Rappelling for Dummies

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In the wise words of Sir Isaac Newton, “What goes up must come down.” Once you make it up to the top of the perilous cliff ledge, you will have to find a way down eventually. While there may be trails down the mountain or cliff, you can’t always rely on that. Rappelling provides a safe way to get down the mountain in one piece.


Safety First

If there is not safety in rappelling, then it is just considered skydiving. Regardless of whether it is a single pitch or multi-pitch route. Always make sure that your equipment is in good shape. If the ropes have too much wear they won’t have structural integrity.


Climbing up, you should have already had the ropes anchored to a suitable surface together ensuring your safety. If you have not, we recommend attaching to a tree, secure to a steady rock, cams, pitons, or bolts. Then secure your ropes using either a Double Figure 8, Fisherman’s Knot, or a Square Fisherman’s Knot.

Thread your rope right through the middle to ensure an additional level of stability and equal tension on both sides of the ropes.

Once your ropes are set up through the rappel anchors,be clipped in to your anchor with a different anchor tether while also having a backup. Then clip the rappel device to your belay loop without locking it in yet. Then create some slack.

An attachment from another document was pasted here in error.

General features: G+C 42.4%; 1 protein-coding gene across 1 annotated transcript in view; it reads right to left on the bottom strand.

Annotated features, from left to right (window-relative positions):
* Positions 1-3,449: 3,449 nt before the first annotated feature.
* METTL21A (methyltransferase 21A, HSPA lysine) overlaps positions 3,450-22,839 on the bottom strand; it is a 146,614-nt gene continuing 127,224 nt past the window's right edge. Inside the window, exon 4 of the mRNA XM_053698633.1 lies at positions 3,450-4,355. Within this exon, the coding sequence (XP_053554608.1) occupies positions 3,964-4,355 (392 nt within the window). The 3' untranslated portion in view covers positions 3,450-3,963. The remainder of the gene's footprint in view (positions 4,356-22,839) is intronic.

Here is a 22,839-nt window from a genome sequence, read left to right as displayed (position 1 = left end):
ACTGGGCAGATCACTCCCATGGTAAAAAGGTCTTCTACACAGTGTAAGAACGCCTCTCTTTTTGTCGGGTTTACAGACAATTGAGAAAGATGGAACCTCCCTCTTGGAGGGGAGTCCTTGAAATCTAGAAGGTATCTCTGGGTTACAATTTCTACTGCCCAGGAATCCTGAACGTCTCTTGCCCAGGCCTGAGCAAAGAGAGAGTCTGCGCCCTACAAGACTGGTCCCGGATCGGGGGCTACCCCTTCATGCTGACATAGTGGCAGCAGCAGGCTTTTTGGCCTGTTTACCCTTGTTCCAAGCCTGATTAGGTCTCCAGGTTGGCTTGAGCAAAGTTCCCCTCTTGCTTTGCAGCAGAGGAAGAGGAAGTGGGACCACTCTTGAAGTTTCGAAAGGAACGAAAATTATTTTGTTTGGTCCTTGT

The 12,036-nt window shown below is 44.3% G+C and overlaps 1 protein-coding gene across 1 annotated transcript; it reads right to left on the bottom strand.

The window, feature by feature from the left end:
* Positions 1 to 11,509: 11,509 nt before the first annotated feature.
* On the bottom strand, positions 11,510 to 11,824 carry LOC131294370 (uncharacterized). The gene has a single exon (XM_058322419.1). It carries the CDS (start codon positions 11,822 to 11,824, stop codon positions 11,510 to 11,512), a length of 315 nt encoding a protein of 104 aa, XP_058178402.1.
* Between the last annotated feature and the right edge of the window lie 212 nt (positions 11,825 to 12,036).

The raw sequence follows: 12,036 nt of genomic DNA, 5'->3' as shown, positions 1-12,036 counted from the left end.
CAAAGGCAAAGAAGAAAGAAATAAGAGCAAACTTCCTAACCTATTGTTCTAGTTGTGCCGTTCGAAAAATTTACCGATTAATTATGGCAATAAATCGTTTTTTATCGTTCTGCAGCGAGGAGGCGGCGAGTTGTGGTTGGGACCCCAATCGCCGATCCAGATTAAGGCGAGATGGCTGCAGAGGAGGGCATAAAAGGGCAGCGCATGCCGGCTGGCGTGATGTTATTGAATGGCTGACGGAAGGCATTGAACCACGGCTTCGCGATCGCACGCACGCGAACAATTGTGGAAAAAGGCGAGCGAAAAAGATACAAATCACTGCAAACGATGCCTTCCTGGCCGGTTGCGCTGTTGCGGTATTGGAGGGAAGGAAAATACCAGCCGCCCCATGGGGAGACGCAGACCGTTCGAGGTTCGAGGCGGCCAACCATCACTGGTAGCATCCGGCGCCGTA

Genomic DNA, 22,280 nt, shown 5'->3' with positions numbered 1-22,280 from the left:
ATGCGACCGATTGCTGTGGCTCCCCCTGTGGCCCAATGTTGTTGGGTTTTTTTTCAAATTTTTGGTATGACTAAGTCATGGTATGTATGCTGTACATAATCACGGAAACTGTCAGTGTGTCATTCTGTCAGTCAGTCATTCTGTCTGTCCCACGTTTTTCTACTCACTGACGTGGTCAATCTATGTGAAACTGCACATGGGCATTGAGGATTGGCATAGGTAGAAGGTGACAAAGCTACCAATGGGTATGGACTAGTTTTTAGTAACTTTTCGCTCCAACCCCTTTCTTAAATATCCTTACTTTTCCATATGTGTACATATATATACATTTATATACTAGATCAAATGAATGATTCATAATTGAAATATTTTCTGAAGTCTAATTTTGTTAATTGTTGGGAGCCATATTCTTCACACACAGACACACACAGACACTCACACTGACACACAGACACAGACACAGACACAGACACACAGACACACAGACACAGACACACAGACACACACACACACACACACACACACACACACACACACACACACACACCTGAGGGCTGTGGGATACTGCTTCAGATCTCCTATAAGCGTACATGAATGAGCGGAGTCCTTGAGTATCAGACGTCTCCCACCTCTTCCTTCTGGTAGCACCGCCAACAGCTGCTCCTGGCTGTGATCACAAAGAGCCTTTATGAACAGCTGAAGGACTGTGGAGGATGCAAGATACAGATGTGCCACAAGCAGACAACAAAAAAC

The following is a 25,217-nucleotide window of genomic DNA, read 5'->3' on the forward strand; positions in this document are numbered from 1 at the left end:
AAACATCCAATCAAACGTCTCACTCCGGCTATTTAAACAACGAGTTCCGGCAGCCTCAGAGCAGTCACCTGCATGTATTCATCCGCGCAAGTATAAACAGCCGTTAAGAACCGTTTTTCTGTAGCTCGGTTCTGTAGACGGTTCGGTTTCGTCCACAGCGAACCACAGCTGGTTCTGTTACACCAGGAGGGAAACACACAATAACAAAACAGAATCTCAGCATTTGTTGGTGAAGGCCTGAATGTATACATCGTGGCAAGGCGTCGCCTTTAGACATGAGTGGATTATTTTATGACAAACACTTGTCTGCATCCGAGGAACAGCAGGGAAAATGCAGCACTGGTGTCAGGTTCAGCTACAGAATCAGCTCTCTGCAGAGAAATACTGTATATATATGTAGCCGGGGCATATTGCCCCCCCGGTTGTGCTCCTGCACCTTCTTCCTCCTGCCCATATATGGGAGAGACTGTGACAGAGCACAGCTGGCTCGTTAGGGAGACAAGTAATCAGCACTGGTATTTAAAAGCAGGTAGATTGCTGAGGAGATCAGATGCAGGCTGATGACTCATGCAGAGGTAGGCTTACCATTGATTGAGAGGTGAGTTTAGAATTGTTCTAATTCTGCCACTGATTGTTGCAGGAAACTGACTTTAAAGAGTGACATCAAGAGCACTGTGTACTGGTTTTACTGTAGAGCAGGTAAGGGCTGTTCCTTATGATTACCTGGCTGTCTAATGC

Double check

Double check and make sure that all your clips are properly connected. With the slack you have, create 2 bights in each stand pushing them between the openings in your device. Move the braking side to whichever side of your body is your dominant hand. Then lock in your belay loop.


Let Down the Ropes

Keep your hands 6 inches away from the breaking teeth so your hands and fingers do not get caught in the system. Nobody wants to lose a finger.

It is better to ease into the pace than the other way around. As you work your way down and get more comfortable, then you can begin to adjust to a quicker pace while you’re still in control.

Once you let the ropes down into the canyon, work your way down the canyon. Try to sit near a 90 degree angle against the wall as you so you have the leverage to push yourself out from the wall thus letting you down. Depending on how long the descent is, you may encounter several anchors. Clip yourself into these before unclipping the biner and ropes to lower yourself down. After adjusting, clip yourself back in again pulling it away from the ropes.


  • Watch out for protruding rocks, ledges, branches or anything else that might protrude out.
  • If someone is below, they can assist you with a fireman belay for additional safety measures.
  • If you have a heavy back pack, do not leave it on your shoulders. Instead clip it through the belay loop while it hangs between your legs. Just know the the additional weight of pack will influence your thrust down the cliff as well as change how you sway from side to side.
  • Add knots at the end of the rope as a safety measure for a last resort.

Keep your









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